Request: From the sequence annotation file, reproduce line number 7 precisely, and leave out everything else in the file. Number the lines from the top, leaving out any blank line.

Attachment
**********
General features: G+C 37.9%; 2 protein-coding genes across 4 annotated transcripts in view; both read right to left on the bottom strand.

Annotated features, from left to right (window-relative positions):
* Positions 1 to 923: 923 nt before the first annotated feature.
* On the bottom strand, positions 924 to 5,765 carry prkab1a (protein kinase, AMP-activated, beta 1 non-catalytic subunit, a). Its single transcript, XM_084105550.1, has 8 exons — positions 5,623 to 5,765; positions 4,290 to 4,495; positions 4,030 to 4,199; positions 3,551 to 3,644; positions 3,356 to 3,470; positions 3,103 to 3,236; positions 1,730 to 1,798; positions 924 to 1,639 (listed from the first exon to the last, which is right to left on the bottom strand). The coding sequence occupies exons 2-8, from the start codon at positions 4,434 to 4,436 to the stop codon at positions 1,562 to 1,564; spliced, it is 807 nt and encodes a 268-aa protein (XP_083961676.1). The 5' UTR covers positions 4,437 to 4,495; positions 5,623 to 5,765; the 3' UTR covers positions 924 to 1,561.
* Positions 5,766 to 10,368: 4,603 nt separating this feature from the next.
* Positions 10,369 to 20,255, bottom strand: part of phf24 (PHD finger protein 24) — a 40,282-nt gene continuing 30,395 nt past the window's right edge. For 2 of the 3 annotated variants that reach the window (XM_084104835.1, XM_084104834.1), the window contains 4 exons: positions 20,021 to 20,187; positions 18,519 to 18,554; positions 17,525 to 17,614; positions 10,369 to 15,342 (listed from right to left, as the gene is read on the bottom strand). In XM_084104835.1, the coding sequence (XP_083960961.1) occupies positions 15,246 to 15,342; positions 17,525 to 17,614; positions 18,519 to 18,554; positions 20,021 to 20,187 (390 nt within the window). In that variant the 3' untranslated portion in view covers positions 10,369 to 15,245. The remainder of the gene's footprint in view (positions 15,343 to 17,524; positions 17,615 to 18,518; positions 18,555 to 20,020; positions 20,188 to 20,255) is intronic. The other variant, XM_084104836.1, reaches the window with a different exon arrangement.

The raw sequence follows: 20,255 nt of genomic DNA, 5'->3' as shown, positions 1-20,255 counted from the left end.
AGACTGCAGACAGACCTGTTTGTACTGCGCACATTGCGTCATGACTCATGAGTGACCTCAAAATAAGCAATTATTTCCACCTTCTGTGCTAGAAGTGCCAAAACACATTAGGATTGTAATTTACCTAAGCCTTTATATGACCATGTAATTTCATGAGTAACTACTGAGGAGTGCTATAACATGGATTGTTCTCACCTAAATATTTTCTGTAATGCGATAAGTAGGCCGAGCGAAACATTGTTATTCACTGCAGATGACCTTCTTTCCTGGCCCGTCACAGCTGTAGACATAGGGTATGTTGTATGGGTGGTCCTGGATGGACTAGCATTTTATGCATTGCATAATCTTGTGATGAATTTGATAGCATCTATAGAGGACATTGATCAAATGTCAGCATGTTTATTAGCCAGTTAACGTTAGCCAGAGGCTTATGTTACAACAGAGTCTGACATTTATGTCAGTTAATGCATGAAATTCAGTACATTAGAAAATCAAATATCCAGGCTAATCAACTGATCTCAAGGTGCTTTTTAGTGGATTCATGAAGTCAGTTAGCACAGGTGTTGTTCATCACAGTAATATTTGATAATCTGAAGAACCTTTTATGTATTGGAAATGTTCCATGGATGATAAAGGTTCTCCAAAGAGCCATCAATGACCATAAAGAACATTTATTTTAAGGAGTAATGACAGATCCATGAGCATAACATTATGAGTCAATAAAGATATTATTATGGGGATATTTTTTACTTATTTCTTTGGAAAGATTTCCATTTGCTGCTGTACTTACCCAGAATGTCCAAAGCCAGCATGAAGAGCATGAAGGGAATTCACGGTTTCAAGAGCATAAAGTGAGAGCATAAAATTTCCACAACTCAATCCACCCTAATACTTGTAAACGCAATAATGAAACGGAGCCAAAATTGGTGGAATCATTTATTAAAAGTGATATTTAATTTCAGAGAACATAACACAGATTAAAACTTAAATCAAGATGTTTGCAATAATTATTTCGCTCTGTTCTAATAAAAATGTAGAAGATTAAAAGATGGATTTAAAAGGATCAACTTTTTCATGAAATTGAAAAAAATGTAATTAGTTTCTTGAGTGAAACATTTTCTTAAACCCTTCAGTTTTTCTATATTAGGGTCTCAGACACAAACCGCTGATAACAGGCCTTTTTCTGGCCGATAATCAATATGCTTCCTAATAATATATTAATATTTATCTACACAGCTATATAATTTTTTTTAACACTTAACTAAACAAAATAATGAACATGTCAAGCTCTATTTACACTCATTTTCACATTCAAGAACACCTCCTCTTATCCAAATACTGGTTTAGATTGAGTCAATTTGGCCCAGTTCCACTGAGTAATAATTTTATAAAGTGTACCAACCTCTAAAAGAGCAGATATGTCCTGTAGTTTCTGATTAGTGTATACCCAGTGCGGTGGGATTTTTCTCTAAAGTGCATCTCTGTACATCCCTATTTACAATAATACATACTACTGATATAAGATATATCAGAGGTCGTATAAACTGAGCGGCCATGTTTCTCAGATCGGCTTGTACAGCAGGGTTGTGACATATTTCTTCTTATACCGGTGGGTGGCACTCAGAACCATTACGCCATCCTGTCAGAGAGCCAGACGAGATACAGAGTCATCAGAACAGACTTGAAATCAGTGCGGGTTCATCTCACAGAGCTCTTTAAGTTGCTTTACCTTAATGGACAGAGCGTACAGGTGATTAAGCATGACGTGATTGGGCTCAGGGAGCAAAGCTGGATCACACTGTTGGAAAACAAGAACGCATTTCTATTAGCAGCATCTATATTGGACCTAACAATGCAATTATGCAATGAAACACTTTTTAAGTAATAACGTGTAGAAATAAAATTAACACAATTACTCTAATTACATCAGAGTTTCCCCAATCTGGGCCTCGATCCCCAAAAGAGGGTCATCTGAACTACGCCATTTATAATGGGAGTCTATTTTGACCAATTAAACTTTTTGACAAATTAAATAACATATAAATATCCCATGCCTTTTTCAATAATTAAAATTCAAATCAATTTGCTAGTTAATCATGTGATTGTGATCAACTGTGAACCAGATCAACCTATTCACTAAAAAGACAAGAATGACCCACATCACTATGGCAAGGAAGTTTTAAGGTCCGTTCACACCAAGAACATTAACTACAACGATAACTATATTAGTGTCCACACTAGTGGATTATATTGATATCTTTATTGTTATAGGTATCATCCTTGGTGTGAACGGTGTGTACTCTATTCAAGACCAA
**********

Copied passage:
The raw sequence follows: 20,255 nt of genomic DNA, 5'->3' as shown, positions 1-20,255 counted from the left end.